Now, what we have here is a right triangle and we're allowed to use the Pythagorean theorem, we're given that and we're going to use that and try to prove the Pythagorean identity.0148

The Pythagorean theorem says that in a right triangle, by the Pythagorean theorem...0160

Let me draw my right triangle a little bigger, there's x, there's 1, this is cosx, this is sinx.0174

By the Pythagorean theorem, one side squared, let me write that first of all as cosine x squared plus the other side squared is equal to 12.0186

That's the length of the hypotenuse.0205

If we just do a little semantic cleaning up here, 12, of course, is just 1, cosine x squared, the common notation for that is cos2x + sin2x = 1.0207

We just derived an equation, and look this is the Pythagorean identity.0228

What we've done is we started by assuming the Pythagorean theorem and then we used the Pythagorean theorem to derive the Pythagorean identity.0246

Let's see an application of that in the next example.0256

We're given that θ is an angle whose cosine is 0.47, and θ is in the fourth quadrant.0260

We have to find sinθ.0266

Let me draw θ, θ is somewhere down there in the fourth quadrant.0272

I don't know exactly where it is but θ looks like that.0279

Here is what I know, by the Pythagorean identity, sin2θ + cos2θ = 1.0284

I'm going to fill in the one that I know, cosθ, cosθ is 0.47.0295

This is 0.472 = 1 + sin2θ.0302

Now, 0.47, that's not something I can easily find the square of, so I'll do that on my calculator.0310

0.472 = 0.2209, so that's +0.2209, sin2θ +0.2209 = 1, sin2θ = 1 - 0.2209, which is 0.7791.0317

Sinθ, if we take the square root of both sides, sinθ is equal to plus or minus the square root of 0.7791, which is approximately equal to 0.8827.0360

Now, it's plus or minus because I know that sine squared is this positive number, but I don't know whether this sine is a positive or negative.0382

We're given more information in the problem, θ is in the fourth quadrant.0390

Remember, sine is the y-coordinate, so the sine in the fourth quadrant is going to be negative because the y-coordinate is negative.0395

Because θ is in quadrant 4, sinθ is going to be negative, so we take the negative value, sinθ is approximately equal to -0.8827.0414

The whole key to doing this problem was to start with the Pythagorean identity sin2θ + cos2θ = 1.0446

Once you're given sine or cosine, you could plug those in and figure out the other one except that you can't figure out whether they're positive or negative.0457

Their identity doesn't tell you that so we had to get this little extra information about θ being in the fourth quadrant, that totals that the sinθ is negative and we were able to figure out that it was -0.8827.0463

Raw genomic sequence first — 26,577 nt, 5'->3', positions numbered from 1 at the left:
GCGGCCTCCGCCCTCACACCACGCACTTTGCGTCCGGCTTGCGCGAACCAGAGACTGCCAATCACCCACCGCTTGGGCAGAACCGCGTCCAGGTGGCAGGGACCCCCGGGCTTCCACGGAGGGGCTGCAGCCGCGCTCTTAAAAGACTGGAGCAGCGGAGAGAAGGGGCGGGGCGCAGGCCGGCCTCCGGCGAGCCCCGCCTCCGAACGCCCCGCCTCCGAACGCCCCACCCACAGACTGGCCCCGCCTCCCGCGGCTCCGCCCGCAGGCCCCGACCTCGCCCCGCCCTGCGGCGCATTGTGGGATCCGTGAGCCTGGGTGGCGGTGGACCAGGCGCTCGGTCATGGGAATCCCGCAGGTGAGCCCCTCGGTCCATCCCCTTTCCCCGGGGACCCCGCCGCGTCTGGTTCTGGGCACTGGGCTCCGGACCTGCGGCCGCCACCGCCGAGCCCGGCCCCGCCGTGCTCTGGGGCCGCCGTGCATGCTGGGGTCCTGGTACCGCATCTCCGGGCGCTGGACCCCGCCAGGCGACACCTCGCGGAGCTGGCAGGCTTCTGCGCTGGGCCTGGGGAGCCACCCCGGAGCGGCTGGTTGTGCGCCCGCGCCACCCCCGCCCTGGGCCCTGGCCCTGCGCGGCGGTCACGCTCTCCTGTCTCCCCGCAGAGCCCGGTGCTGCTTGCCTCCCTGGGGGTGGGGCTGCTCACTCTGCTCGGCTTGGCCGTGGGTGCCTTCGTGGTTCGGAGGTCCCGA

Let's try another example of that.0480

We're going to verify a trigonometric identity.0483

This is a very common problem in trigonometry classes as you'll be given some kind of identity involving the trigonometric functions and you have to verify it.0486

For this one, what I want to do is start with the right hand side.0496

I'm going to label this RHS.0503

RHS stands for right-hand side.0504

The right-hand side here is equal to sinθ/(1 - cosθ).0510

Now, I'm going to do a little trick here which is very common when you have something plus something in the denominator, or something minus something in the denominator.0519

The trick is to multiply the conjugate of that thing.0529

Here I have 1 - cosθ in the denominator, I'm going to multiply by 1 + cosθ, and then, of course, I have to multiply the numerator by the same thing, 1 + cosθ).0533

The reason you do that, this is really an algebraic trick so you probably have learned about this in the algebra lectures.0547

The reason you do that is you want to take advantage of this formula, (a + b) × (a - b2.0554

That's often the way of simplifying things using that algebraic formula.0566

What we get here in the numerator is (sinθ) × (1 + cosθ), in the denominator, using this (a2 + b2) formula, we get (1 - cos2θ).0570

Now, let's remember the Pythagorean identity.0586

Pythagorean identity says sin2θ + cos2θ = 1.0590

That means 1 - cos2θ = sin2θ.0596

We can substitute that in into our work here, sinθ×(1 + cosθ).0603

The denominator, by the Pythagorean identity, turns into sin2θ.0613

We get some cancellation going on, the sine in the numerator cancels with one of the sines in the denominator leaving us just with (1 + cosθ)/sinθ in the denominator.0623

That's the same as the left-hand side that we started with.0639

We started with the right-hand side and we're able to work it all the way down and end up with the left-hand side verifying the trigonometric identity.0644

There were sort of two key steps there.0654

One was in looking at the denominator and recognizing that it was a good candidate to invoke this algebraic trick where you multiply by the conjugate.0657

If you have (a + b), you multiply by (a - b).0669

If you have (a - b), you multiply by (a + b).0672

Either way, you get to invoke this identity.0674

Here, we had (a - b), we multiplied by (a + b) and then we got to invoke the identity and get something nice on the bottom.0679

The second trick there was to remember the Pythagorean identity and notice that (1 - cos2θ) converts into sin2θ.0686

Once we did that, it was pretty to simplify it down to the left-hand side of the original identity.0697

We'll try some more examples later.0703